Nevada clean energy and climate change news briefs for week of April 1, 2014
Republican Senator Dean Heller joins in bipartisan support of wind energy tax credit
The Federal Production Tax Credit for Wind Energy was an important support for the development of wind energy in this country before Congress allowed it to expire at the end of 2013. We are happy to hear that our Senator Dean Heller joined a bipartisan group of Congressmen in sending a letter to their leaders urging an extension.
NV Energy’s mPowered home energy management program now available in northern Nevada
NV Energy residential electric customers in Northern Nevada can reduce their heating and cooling costs and help lower peak energy demand by participating in the new mPowered program. The program’s innovative technology can lower cooling costs for an average single family home by as much as 15 percent. Participating customers will receive a smart thermostat with online energy saving software free of charge. The service saves energy and maintains comfort by continuously adapting the operation of the customer’s heating and cooling (HVAC) equipment based upon how the home heats up and cools down, outside weather conditions and the customer’s comfort preferences.
Just out from WRA– A Toolkit for Community Clean Energy Programs
Community organizations can be key players in moving clean energy into the mainstream. NCARE partner Western Resource Advocates has just published a guidebook for community groups who want to advance clean energy in their communities. A Toolkit for Community Clean Energy Programs provides a practical toolkit for community organziations to work collaboratively to advance local clean energy programs.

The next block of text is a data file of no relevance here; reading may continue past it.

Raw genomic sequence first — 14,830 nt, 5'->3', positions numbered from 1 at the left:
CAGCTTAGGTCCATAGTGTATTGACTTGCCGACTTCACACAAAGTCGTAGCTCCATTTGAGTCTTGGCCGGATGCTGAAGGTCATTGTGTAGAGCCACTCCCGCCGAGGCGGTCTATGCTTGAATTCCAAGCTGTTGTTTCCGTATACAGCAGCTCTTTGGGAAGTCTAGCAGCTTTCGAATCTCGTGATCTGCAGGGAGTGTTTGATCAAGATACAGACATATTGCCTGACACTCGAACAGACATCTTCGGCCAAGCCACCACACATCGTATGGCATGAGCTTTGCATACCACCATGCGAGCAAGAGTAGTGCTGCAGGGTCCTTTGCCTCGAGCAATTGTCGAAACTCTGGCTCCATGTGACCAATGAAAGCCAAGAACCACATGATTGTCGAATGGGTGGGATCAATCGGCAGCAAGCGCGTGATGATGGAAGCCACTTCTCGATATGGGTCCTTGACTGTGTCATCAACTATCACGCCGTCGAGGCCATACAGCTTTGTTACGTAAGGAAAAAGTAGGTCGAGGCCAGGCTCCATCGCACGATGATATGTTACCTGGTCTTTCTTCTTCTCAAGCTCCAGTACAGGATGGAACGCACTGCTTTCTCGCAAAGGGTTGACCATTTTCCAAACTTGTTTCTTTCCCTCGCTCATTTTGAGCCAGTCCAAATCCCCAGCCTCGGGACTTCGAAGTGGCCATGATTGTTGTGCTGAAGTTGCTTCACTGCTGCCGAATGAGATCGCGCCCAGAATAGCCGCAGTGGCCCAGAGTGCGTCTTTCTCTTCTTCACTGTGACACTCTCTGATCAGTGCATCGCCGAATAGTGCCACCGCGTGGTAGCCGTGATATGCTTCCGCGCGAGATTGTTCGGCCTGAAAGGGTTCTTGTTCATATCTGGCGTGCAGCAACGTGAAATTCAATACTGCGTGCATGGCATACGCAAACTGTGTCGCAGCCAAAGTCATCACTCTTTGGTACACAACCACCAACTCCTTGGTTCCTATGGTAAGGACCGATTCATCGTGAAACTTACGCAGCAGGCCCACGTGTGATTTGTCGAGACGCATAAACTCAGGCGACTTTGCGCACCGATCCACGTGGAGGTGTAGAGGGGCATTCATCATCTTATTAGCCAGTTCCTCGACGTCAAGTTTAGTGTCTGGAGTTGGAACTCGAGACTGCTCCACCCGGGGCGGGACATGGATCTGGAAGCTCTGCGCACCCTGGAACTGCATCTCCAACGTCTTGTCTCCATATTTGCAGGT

Desert Research Institute partners with Google in climate mapping project
The Las Vegas Review Journal reports that Nevada’s Desert Research Institute has partnered with Google to map and monitor droughts in the United States, and water consumption worldwide. Part of the Obama administration’s climate change Initiative, the maps and tools created will concern heat, drought, flooding and sea-rise and will be available at www.climate.data.gov.
Google will donate a petabyte of cloud storage to host high-resolution maps, as well as 50 million hours of cloud computing on the Google Earth Engine environmental monitoring platform. The partnership will allow DRI to access the program for free. “A petabyte is signicant,” said Jim Thomas, executive director of hydrologic sciences at DRI. “You have to have that kind of capacity to store this data.”
DRI was one of three academic institutions chosen by Google to take part in the project.
We post Nevada clean energy and climate change news briefs about once a week. Please send us any news items you may have.